- <a href="#top"><small>[TOP]</small></a>
-
- <p>
- <h3><code>factory</code></h3>
- </p>
-
- <p>
- "factory" will set a selected set of environment variables
- back to the compile time default. The following will give some
- hints on capabilities, but is not yet complete.
- </p>
-
- <p>
- It will generate a set of scripts which will facilitate downloading
- the kernel and root file system using tftp and will also
- add commands to store into and retrieve from flash
- </p>
-
- <h2><a name="cmd_os" id="cmd_os"></a>New command: os</h2>
- <a href="#top"><small>[TOP]</small></a>
-
- <p>
- <h3><code>os<code></h3>
- </p>
- <p>
- "os" computes a new name for the linux kernel
- </p>
-
- <h2><a name="cmd_fs" id="cmd_fs"></a>New command: fs</h2>
- <a href="#top"><small>[TOP]</small></a>
-
- <p>
- <h3><code>fs<code></h3>
- </p>
- <p>
- "fs" computes a new name for the file system
- </p>
-
- <h2><a name="cmd_setargs" id="cmd_setargs"></a>New command: setargs</h2>
- <a href="#top"><small>[TOP]</small></a>
- <p>
- <h3><code>setargs<code></h3>
- </p>
- <p>
- "setargs" will create new bootcmd/bootargs combination from
- kernel name, filesystem name, and rootfs type.
- </p>
-
- <h2><a name="cmd_led" id="cmd_led"></a>New command: led</h2>
- <a href="#top"><small>[TOP]</small></a>
-
- <p>
- <h3><code>led [green | yellow | red | all ] [ on | off ]<code></h3>
- </p>
-
- <p>
- "led" will turn on or off the specified (coloured) led
- </p>
-
- <h2><a name="cmd_mux" id="cmd_mux"></a>New command: mux</h2>
- <a href="#top"><small>[TOP]</small></a>
-
- <p>
- <h3><code>mux [spi | mmc ]<code></h3>
- </p>
-
- <p>
- "mux" will select how to use the flash card connector on the
- at91rm9200dk or at91rm9200ek
- </p>
-
- <h2><a name="cmd_ethinit" id="cmd_ethinit"></a>New command: ethinit</h2>
- <a href="#top"><small>[TOP]</small></a>
-
- <p>
- <h3><code>ethinit<code></h3>
- </p>
-
- <p>
- "ethinit" can be used to delay the boot of linux, until a valid network
- connection has been established. This is useful if the machine is NFS mounting
- the root file system and both this machine and the NFS server are powering up
- simultaneously. The NFS server could take a lot longer to boot, and waiting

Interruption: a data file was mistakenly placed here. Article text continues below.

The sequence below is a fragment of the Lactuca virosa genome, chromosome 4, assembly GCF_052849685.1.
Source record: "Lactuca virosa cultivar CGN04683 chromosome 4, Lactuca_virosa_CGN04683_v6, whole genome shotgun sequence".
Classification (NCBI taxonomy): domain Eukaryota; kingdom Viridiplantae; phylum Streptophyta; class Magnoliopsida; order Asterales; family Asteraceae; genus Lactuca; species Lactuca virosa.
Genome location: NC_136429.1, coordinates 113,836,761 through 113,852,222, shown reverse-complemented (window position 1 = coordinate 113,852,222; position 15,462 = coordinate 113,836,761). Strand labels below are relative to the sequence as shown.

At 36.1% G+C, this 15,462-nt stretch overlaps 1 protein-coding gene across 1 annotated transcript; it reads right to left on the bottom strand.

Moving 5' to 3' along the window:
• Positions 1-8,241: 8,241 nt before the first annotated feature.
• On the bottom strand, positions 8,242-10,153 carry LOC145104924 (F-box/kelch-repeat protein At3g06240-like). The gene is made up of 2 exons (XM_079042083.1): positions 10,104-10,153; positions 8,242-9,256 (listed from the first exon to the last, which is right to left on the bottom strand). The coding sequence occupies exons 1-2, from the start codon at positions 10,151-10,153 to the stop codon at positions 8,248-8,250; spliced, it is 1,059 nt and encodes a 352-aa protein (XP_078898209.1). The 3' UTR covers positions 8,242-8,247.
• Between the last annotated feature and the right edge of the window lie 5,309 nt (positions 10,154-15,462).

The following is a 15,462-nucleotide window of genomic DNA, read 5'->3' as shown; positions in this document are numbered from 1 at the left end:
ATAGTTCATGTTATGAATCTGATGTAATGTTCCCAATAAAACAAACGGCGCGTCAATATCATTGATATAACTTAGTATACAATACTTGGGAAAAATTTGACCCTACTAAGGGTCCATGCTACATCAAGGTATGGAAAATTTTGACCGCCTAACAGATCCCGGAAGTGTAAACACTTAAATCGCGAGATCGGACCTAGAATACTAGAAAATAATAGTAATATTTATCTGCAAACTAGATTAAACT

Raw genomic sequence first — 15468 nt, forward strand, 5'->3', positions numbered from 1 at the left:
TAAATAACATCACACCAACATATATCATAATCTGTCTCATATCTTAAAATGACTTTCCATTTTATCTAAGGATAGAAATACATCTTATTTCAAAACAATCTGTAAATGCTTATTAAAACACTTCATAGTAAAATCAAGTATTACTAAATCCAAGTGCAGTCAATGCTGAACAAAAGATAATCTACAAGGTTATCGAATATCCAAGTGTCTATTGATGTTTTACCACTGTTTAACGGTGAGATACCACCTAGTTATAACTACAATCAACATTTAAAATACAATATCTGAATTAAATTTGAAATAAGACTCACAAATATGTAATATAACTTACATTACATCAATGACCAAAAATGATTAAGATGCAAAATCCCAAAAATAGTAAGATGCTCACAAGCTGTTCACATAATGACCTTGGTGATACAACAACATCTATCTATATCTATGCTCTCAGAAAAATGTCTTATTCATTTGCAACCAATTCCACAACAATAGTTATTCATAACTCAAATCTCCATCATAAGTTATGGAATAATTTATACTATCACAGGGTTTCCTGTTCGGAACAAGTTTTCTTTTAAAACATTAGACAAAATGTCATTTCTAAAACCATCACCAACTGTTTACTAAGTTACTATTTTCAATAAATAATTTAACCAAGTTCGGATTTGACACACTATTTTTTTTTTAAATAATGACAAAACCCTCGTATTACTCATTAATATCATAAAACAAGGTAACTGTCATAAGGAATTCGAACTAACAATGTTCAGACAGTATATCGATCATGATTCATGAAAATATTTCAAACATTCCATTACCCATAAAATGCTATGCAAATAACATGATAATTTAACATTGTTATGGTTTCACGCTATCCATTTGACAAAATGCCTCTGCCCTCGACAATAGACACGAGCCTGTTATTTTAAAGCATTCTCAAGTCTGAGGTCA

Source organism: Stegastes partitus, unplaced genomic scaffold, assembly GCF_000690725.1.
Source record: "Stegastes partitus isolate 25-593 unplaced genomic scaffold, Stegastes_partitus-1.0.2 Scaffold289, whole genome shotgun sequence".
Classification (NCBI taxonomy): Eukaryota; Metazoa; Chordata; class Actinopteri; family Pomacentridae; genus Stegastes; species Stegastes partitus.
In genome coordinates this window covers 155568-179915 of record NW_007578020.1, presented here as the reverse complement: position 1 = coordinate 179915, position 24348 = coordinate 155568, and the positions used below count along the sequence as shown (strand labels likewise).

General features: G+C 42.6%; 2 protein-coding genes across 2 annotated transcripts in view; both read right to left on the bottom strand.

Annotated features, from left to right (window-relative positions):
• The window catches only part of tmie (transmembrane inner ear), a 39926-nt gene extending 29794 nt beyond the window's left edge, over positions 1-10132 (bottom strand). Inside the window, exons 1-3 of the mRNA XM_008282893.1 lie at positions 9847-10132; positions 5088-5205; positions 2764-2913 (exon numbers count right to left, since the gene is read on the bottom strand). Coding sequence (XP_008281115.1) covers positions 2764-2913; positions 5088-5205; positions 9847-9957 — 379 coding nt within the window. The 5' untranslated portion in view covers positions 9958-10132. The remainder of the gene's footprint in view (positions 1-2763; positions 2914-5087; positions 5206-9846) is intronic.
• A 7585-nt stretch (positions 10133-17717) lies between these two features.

- for this to boot may be neccessary for proper operation.
- </p>
-
- <h2><a name="environment" id="environment"></a>Special environment variables</h2>
- <a href="#top"><small>[TOP]</small></a>
-
- <p>
- <h3><code>rd<code></h3>
- </p>
- <p>
- rd contains the name of the current root file system
- It is autmatically generated from <bold>ver</bold> and <bold>rd-1</bold>, <bold>rd-2</bold> etc.
- The "fs-date" is added at the end.
- </p>
-
- <p>
- <h3><code>ver<code></h3>
- </p>
- <p>
- You can handle a number of different root fs by defining <code>ver</code>.
- When running <code>fs</code> rd will be assigned from one of:
- <ul><code>rd-1, rd2, rd-3 ...<code></ul>
- </p>
- <p>
- By defining <code>ver</code> to a number you will
- select the appropriate disk name
- </p>
-
- <p>
- <h3><code>fs-date<code></h3>
- </p>
- <p>
- "date" part of the root file system name
- </p>
-
- <p>
- <h3><code>linux<code></h3>
- </p>
- <p>
- linux contains the name of the current kernel.
- </p>
- <p>
- It is generated from several environment variables when <code>os</code> is run
- </p>
- <p>
- A typical name would be "at91sam9263ek-linux-2.6.28-20090105.gz"
- </p>
-
- <p>
- <h3><code>hostname<code></h3>
- </p>
- <p>
- "name" part of the kernel file name
- </p>
-
- <p>
- <h3><code>kernel-version<code></h3>
- </p>
- <p>
- "version" part of the kernel file name
- </p>
-
- <p>
- <h3><code>kernel-date<code></h3>
- </p>
- <p>
- "date" part of the kernel file name
- </p>
-
- <p>
- <h3><code>fstype [ ram | flash ]<code></h3>
- <p>
- You can have several file system types.
- bootargs is created depending on fstype..
- </p>
-
- <a href="#top"><small>[TOP]</small></a>
-
- </div>
-<!--
- <a href="http://validator.w3.org/check?uri=referer"><img
- border="0" height="31" width="88"
- src="images/valid-html401.png"
- alt="Valid HTML"></img></a>
--->
-
-</body>
-</html>
diff --git a/docs/patches.html b/docs/patches.html
deleted file mode 100644
index 2d886e5..0000000
--- a/docs/patches.html
+++ /dev/null
@@ -1,43 +0,0 @@
-<!--#include file="header.html" -->
-
-<h2>Buildroot patch structure</h2>
-
-<p>
-<h4>Keeping track of applied patches</h4>
-Whenever a patch is applied to a source code directory in buildroot, a text file named .applied_patches_list is created inside that source directory.